Jerry Garcia might have died 15 years ago, but ambling through the parking lot of the Forum on Saturday night, you'd have been hard pressed to know he's gone. Two hours before the Dead's first L.A. show in more than a half a decade, the sun-scorched asphalt was already swarming with people. The scene was a cross between a Renaissance Faire, a Bedouin crossing and the world's most pot-addled family reunion.
Limousines ferrying baby boomers idled next to Winnebagos still following a band that first formed nearly 45 summers ago. Rusting school buses cloaked in rainbow Day-Glo paint were packed to the gills with AARP-aged hippies -- the strains of "Scarlet Begonias" mingling with the smoke from dirty windows.
Not so far away, at the Verizon Wireless Amphitheater in Irvine, a very different kind of arena show was underway: KIIS-FM's Wango Tango, a top-40 blowout featuring Lady GaGa, Kelly Clarkson and the Black Eyed Peas, in addition to a host of other radio-friendly favorites, attended by hordes of screaming teenage girls.
The weekend concerts illustrated two opposing approaches to being a devoted music fan in today's pop culture landscape: Either embrace every genre and artist with the same open-minded ardor or single-mindedly invest all your energies into the one performer, group or style that defines you.
As rapper Flo Rida built up steam before performing his hit "Low" at Wango Tango, he called a couple of ladies onstage to dance with him. He looked a touch chagrined, though, when it became clear he'd be performing "Low," an ode to losing one's paycheck to strippers, with two volunteers who couldn't have been more than 14.
He shouldn't have been surprised. Wango Tango is an annual synopsis of what a wide swath of young girls have always wanted from pop music -- good cheekbones and instant gratification. Round-table shows such as Wango Tango are about sharing a pop culture currency, reveling among strangers in your mutual familiarity with something awesome. Or sometimes just something familiar.
The main point of agreement was the New York disco vamp Lady GaGa, who owned the night with her Warhol-aping set design, a solo piano interlude and costumes imaging "Blade Runner" as a gay fantasia. "Her music's so sexual, she's just hot in that leotard," said 18-year-old Jessica Siao of Orange County. "Pants are unnecessary for her."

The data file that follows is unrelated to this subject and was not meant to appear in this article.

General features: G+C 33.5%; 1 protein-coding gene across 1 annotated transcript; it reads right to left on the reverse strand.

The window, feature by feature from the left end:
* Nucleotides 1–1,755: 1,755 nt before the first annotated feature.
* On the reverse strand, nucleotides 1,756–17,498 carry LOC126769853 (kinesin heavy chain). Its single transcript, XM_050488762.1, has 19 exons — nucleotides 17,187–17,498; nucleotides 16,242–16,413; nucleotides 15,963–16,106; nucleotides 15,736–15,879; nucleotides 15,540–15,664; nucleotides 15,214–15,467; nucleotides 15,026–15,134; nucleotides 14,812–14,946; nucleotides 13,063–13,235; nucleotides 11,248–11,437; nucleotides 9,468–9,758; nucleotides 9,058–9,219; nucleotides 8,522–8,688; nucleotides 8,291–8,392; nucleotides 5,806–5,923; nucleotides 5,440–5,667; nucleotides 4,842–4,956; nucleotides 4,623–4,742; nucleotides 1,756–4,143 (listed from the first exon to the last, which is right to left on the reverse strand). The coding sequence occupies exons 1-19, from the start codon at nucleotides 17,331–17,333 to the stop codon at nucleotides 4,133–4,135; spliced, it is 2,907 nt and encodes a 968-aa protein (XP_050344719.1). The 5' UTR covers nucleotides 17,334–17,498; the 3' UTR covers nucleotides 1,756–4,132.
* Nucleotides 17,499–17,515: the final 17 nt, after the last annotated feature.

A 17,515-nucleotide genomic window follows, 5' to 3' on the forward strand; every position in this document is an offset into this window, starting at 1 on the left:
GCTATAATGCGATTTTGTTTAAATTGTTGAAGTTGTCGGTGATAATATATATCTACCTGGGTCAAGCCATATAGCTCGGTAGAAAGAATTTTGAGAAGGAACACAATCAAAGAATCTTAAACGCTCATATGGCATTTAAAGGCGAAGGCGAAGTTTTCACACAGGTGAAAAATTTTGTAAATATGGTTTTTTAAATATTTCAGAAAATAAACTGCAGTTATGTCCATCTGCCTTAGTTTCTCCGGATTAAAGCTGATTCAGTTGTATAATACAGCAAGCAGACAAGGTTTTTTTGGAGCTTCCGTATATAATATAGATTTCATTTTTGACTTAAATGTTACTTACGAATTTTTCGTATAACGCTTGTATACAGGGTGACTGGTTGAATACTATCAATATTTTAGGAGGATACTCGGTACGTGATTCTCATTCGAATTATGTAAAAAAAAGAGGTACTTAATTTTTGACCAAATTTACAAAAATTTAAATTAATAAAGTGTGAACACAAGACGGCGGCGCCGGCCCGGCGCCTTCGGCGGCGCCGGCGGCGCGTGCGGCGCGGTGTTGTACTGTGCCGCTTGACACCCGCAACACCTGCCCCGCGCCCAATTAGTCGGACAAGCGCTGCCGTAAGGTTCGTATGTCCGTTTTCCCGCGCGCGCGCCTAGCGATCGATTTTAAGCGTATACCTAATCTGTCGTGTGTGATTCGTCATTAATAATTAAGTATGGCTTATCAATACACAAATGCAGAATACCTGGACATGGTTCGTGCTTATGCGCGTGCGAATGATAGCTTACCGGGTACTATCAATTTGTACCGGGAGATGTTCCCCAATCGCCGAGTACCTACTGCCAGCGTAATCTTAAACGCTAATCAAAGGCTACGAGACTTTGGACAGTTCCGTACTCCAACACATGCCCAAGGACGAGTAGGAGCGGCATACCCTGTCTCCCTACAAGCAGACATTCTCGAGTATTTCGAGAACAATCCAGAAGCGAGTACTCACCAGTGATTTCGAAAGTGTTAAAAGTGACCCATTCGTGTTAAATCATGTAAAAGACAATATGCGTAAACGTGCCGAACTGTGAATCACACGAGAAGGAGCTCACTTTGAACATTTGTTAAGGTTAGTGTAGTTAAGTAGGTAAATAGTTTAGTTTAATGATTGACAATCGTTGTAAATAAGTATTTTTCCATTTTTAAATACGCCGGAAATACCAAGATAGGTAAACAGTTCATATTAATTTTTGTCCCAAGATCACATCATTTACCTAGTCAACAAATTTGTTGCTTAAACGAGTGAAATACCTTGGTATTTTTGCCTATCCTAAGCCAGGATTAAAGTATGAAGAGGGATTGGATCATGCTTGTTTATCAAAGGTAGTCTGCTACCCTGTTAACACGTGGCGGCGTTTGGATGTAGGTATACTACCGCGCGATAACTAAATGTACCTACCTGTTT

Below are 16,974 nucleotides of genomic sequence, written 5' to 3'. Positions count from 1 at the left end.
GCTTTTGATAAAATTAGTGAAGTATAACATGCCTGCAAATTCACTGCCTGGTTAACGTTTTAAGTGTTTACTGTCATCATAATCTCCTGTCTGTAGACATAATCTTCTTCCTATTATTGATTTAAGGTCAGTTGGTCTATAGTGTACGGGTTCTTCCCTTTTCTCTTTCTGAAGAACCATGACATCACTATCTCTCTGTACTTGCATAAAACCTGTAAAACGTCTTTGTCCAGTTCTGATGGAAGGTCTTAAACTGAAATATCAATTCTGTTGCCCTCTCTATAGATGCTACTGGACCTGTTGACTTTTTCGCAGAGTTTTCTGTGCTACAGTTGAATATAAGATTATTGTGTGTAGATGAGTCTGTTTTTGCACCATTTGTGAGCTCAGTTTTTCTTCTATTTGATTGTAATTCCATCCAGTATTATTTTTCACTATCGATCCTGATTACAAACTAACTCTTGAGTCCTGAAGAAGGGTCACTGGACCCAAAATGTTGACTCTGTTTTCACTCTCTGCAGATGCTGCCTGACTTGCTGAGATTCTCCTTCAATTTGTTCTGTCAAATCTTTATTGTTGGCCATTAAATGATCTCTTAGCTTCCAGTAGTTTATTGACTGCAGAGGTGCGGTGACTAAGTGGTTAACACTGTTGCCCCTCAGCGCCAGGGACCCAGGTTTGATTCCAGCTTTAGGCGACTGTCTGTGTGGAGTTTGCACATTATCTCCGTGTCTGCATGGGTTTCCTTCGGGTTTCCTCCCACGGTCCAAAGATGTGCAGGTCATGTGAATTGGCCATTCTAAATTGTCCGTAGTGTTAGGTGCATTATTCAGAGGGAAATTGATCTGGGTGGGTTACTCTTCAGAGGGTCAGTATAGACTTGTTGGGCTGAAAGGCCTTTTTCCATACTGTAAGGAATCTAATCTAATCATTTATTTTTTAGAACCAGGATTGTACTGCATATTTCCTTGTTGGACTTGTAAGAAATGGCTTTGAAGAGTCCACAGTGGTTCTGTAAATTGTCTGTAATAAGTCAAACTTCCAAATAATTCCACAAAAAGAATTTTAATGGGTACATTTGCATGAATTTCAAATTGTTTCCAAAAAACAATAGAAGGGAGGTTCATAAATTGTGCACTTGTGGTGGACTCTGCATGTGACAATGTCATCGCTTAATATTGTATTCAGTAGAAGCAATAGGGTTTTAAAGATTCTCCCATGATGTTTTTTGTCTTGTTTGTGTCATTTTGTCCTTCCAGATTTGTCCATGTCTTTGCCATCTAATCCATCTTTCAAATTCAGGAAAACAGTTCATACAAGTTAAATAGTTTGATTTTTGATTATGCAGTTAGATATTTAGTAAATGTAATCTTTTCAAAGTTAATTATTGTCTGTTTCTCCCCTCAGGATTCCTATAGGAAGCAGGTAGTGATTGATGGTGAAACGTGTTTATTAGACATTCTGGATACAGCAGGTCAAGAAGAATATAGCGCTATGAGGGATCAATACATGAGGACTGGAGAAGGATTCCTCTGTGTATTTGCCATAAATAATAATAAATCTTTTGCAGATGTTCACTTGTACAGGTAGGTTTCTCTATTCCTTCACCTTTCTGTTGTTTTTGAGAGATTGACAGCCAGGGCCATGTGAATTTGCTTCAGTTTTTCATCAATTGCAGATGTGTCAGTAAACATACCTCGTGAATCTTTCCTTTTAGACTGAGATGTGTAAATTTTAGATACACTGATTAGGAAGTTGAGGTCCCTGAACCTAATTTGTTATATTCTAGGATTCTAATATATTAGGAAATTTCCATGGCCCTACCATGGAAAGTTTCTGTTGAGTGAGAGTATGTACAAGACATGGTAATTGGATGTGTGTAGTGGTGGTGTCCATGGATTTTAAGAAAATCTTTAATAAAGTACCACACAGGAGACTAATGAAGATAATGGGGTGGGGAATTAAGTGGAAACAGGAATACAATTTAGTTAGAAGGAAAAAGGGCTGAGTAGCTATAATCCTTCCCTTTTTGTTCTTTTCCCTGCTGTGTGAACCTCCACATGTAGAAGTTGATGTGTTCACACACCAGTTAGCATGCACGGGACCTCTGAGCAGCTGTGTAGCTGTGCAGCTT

Pants were necessary for most of the other far-flung acts, however, including hook king Soulja Boy Tell'em, charming pop-rocker Clarkson and techno-funk quartet Black Eyed Peas. All artists necessarily sported big recent hits on KIIS, and there was a palpable pleasure in the ecstatic groupthink of the crowd's responses to them, even for singles they might individually hate.
" 'Kiss Me Thru the Phone' is ridiculous, it's so annoying," said 17-year-old Brittnei Miller of Orange County. What if a boy ever signed off an amorous phone call with a line like that? "I'd want to strangle them."
An amusing side note to the concert was the constant stream of B-list actresses. Interspersed throughout the amphitheater were lesser "Hills" castmates such as Lo Bosworth, "Gossip Girl's" Leighton Meester and most of the lineup of "The Secret Life of the American Teenager." Between the sets of turgid rap-rocker Kevin Rudolf and goofy pop-punkers All-American Rejects, the spotlight and cameras swung to one aisle, where the KIIS host and a vaguely familiar young woman gave shout-outs to their favorite acts.
"Who are you?" shouted a gang of girls a few rows away.
A teenage girl with sequined eye makeup turned and grinned. "That's Khloe," she said. Confused silence. "Khloe Kardashian," she added, to "ahhs" of scornful recognition from the group.
Kardashian likely wouldn't have been recognized outside the Forum. The younger people on hand, most of whom were sharing their Dead experience with their music-loving parents, didn't seem to be too interested in starlets.
"The music is just inspirational, you hear it and you just want to start playing," said Brennan Rubin, a 10-year-old burgeoning guitarist from San Diego. Clad in a Dead shirt, alongside his father, Rob -- who attended hundreds of Grateful Dead shows during the band's heyday -- the younger Rubin admitted that most of his friends listen to pop music, but he prefers "bands that rock," from the Grateful Dead through Led Zeppelin.
Godfather in tow, Alex Verdean of Los Angeles simultaneously celebrated his 15th birthday and his first Dead show. When asked what it was about the Dead that he liked, Verdean quickly responded, "What isn't it about them?"
Most of Verdean's friends listen to psychedelic rock, but some were into the more KIIS-friendly tunes on offer at Wango Tango. While he didn't begrudge them their opinion, Verdean confessed his belief that they had "no taste in music."